“Sentencing Commission in sweeping review of prison terms for drug dealers”

August 16, 2013

The Guardian on August 15, 2013 released the following:

By: Dan Roberts in Washington

“The US Sentencing Commission has voted unanimously to begin a sweeping review of federal sentences for drug dealers in a move that could herald long-awaited reductions in America’s prison population.

Just days after attorney general Eric Holder called for a new approach to the so-called “war on drugs”, the commission met in Washington to agree a new policy priority that potentially goes far further than the Department of Justice can in lowering sentences.

As anticipated, the independent government agency, which issues sentencing guidelines to federal judges, will now spend the next few weeks reviewing its “drug quantity table” – the grid that determines prison lengths for dozens of different categories of offence – before publishing new recommendations in January.

A reduction in sentencing guidelines could still be blocked by Congress, but Holder’s speech on Monday has coincided with a new mood of reform in Washington that reverses decades of political pressure to increase penalties for drug dealers. His comments were welcomed by Senate judiciary committee chair Patrick Leahy and leading Republicans such as senator Rand Paul.

Currently the guidelines in the commission’s drug quantity table can result in first-time offenders facing sentences of 19 to 24 years, with no parole, for possession of the maximum quantities of heroin, crack or methamphetamine. Even dealers caught with 100g of cocaine can face between 27 and 33 months, according to the table.

A number of specific offences are also subject to mandatory minimum sentences prescribed by Congress, although Holder instructed US prosecutors on Monday to begin circumventing such automatic terms by changing the way they bring charges.

The seven commissioners who voted on the sentencing panel, including five senior judges, are now thought likely to go much further than this by formulating across-the-board changes to the recommended sentences.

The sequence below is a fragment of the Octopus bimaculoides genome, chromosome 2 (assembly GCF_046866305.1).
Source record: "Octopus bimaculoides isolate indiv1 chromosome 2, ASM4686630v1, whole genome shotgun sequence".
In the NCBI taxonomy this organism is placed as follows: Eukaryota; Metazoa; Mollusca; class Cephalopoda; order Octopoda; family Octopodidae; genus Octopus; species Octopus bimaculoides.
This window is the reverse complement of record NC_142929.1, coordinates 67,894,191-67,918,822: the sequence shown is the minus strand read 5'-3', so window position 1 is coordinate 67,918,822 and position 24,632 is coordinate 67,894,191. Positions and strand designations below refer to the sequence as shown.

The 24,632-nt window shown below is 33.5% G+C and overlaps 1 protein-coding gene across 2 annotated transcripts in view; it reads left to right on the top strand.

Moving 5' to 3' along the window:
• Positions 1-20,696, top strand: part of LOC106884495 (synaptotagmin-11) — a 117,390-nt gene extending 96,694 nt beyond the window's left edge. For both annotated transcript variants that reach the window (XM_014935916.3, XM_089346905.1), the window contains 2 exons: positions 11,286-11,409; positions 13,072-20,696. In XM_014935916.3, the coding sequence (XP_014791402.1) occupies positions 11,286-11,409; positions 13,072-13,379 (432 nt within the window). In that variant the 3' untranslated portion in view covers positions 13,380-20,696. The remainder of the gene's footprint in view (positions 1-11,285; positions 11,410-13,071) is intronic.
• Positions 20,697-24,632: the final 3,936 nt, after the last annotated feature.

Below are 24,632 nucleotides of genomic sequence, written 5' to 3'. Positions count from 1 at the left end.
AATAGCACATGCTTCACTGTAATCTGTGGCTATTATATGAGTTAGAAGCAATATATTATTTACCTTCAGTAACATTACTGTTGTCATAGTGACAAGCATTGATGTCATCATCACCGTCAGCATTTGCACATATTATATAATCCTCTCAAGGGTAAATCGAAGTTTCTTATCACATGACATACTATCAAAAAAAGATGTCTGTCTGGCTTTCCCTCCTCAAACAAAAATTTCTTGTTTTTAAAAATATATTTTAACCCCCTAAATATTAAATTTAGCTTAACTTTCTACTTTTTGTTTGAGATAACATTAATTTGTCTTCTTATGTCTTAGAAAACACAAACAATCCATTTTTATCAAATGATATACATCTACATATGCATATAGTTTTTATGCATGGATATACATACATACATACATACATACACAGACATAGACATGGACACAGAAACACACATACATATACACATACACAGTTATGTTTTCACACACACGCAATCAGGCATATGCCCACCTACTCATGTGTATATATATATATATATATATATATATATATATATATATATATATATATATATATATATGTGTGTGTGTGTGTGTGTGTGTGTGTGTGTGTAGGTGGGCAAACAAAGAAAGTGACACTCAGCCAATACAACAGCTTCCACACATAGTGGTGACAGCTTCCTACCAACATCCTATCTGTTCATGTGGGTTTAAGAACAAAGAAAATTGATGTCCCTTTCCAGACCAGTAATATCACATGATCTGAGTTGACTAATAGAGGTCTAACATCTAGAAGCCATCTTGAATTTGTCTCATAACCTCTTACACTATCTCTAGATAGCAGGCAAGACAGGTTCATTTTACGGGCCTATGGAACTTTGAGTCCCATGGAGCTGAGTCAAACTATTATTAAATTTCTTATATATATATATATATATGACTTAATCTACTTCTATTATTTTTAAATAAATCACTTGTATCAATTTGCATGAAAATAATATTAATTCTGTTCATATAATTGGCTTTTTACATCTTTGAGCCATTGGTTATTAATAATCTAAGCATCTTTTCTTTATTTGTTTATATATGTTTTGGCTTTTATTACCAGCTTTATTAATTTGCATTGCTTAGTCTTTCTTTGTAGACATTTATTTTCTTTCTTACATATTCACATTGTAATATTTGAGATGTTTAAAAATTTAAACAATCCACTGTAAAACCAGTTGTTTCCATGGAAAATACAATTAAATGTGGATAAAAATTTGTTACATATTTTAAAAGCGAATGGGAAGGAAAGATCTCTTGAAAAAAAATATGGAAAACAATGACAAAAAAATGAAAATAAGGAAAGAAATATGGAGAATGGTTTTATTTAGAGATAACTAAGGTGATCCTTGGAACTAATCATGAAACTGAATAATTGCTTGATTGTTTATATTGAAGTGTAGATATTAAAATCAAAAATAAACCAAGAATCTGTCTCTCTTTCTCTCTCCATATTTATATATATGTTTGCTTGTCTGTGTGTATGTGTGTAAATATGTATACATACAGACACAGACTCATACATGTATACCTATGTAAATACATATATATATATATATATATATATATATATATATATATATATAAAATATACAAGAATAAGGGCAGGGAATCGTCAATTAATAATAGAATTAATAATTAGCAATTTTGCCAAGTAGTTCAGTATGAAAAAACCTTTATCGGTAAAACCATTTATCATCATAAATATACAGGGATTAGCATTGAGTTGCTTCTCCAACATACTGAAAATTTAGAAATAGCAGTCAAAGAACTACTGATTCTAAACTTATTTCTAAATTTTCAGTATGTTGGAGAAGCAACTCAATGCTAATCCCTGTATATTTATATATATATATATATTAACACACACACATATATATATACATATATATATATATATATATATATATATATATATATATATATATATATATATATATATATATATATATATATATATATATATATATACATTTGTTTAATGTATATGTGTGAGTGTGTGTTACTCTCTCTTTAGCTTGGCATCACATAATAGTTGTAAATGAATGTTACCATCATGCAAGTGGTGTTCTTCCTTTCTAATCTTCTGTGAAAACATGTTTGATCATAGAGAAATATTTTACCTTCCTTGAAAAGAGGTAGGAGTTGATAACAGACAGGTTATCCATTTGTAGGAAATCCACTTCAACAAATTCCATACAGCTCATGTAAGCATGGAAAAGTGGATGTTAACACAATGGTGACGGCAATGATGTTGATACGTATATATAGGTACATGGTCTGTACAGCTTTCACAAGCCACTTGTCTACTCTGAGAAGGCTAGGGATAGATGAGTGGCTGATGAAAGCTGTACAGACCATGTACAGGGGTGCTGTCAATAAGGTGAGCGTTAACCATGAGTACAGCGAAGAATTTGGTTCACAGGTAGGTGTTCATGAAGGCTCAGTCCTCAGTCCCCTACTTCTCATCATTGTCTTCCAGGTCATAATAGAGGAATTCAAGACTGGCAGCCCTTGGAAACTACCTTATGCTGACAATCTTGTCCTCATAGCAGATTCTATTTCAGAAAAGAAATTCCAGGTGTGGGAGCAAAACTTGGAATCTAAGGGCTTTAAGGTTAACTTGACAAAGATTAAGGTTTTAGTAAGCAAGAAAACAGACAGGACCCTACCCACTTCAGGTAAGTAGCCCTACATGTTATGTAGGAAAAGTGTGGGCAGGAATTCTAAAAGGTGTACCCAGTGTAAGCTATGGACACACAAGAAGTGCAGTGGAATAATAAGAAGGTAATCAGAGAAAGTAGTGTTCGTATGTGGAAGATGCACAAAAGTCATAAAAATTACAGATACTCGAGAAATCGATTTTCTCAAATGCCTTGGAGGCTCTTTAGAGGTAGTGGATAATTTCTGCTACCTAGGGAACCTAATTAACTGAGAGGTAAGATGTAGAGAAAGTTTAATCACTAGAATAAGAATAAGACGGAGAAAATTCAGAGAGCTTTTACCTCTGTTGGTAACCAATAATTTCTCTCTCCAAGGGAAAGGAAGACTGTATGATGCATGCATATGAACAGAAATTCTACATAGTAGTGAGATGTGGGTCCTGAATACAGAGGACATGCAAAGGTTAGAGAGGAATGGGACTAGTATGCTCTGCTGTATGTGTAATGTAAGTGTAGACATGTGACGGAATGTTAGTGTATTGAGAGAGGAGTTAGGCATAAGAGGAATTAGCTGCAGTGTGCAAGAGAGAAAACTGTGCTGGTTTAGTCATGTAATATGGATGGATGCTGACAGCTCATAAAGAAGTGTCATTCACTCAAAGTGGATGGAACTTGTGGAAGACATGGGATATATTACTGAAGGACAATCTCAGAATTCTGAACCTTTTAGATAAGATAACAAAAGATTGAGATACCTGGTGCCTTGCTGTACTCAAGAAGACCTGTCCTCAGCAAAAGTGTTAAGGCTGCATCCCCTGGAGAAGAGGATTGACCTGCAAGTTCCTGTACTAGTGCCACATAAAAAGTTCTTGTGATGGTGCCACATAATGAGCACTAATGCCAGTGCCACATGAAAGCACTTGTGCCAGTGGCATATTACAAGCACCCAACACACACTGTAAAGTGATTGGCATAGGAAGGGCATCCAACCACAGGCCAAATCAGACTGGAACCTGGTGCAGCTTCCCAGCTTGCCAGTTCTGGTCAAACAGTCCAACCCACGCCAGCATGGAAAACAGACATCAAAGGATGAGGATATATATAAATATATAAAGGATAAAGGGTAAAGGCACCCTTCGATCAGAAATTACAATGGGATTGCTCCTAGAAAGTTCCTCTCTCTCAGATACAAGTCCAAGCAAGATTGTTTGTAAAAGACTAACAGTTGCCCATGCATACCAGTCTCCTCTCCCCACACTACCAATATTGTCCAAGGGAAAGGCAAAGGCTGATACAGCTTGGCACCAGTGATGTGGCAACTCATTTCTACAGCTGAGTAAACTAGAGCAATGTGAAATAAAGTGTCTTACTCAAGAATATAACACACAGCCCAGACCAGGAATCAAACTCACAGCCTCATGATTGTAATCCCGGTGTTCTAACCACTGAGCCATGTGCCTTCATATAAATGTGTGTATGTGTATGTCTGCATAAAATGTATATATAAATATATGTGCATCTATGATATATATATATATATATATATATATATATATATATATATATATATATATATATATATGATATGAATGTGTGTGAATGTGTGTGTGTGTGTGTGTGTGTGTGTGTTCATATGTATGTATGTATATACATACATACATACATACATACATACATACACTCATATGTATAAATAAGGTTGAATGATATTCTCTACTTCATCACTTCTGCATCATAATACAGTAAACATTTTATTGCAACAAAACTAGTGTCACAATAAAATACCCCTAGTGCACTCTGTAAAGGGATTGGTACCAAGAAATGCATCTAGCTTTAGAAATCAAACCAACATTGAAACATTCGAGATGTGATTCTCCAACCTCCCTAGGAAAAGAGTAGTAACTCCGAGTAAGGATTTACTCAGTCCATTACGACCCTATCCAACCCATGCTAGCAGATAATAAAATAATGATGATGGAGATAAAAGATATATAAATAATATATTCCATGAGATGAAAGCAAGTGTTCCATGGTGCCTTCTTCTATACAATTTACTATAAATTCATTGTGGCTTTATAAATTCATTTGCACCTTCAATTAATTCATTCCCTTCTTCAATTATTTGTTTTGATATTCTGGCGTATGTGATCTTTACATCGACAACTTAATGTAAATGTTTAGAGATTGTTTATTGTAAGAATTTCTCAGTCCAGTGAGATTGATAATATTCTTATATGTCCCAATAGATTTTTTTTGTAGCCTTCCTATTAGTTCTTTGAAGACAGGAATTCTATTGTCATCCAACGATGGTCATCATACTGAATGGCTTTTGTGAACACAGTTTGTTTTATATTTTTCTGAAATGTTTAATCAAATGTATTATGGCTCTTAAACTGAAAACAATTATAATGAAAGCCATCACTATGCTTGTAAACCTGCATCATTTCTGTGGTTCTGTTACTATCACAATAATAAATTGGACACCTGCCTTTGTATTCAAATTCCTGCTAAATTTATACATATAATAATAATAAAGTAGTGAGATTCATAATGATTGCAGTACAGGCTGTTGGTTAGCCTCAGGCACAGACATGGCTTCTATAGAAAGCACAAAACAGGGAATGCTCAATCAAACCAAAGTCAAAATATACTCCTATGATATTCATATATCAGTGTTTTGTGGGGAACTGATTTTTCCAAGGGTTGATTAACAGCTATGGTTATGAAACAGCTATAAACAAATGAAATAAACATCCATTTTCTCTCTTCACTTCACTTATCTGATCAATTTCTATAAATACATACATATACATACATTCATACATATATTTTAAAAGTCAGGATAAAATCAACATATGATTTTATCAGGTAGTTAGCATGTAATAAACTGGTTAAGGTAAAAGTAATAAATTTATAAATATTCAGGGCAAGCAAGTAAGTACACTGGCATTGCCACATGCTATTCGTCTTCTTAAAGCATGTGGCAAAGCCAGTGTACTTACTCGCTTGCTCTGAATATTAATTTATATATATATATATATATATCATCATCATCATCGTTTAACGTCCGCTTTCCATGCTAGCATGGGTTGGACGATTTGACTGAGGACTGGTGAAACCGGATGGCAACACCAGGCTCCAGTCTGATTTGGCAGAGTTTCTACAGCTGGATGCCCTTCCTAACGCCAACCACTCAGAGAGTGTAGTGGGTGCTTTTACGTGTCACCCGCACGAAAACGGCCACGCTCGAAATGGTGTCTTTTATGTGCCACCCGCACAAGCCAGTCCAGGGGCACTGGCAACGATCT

Speaking afterwards, Dabney Friedrich, a former associate counsel in the Bush White House who sits on the commission, told the Guardian she thought that pressure in Congress to control the cost of the US prison system would be a key factor in ensuring political support for such a move.

The Department of Justice also issued a supportive statement on Thursday, which welcomed the commission’s progress.

“As the attorney general expressed earlier this week, we think there is much to be done to improve federal sentencing and corrections,” said DOJ official Jonathan Wroblewski. “Moreover, we think the US Sentencing Commission has a very big role to play in shaping that reform.”

In a statement issued after its meeting, the commission noted that drug offenders account for nearly half of all federal inmates, and that “an adjustment to the drug quantity tables in the sentencing guidelines could have a significant impact on sentence lengths and prison populations.”

“With a growing crisis in federal prison populations and budgets, it is timely and important for us to examine mandatory minimum penalties and drug sentences, which contribute significantly to the federal prison population,” added Judge Patti Saris, chair of the commission.

“The Commission is looking forward to a serious and thoughtful reconsideration of some of the sentencing guidelines which most strongly impact the federal criminal justice system,” she said. “I am glad that members of Congress from both parties and the Attorney General are
engaged in similar efforts.”

The Commission also pledged to work with Congress to reduce the “severity and scope of mandatory minimum penalties and consider expanding the ‘safety valve’ statute which exempts certain low-level non-violent
offenders from mandatory minimum penalties”. It will pass its final amendments to Congress in May.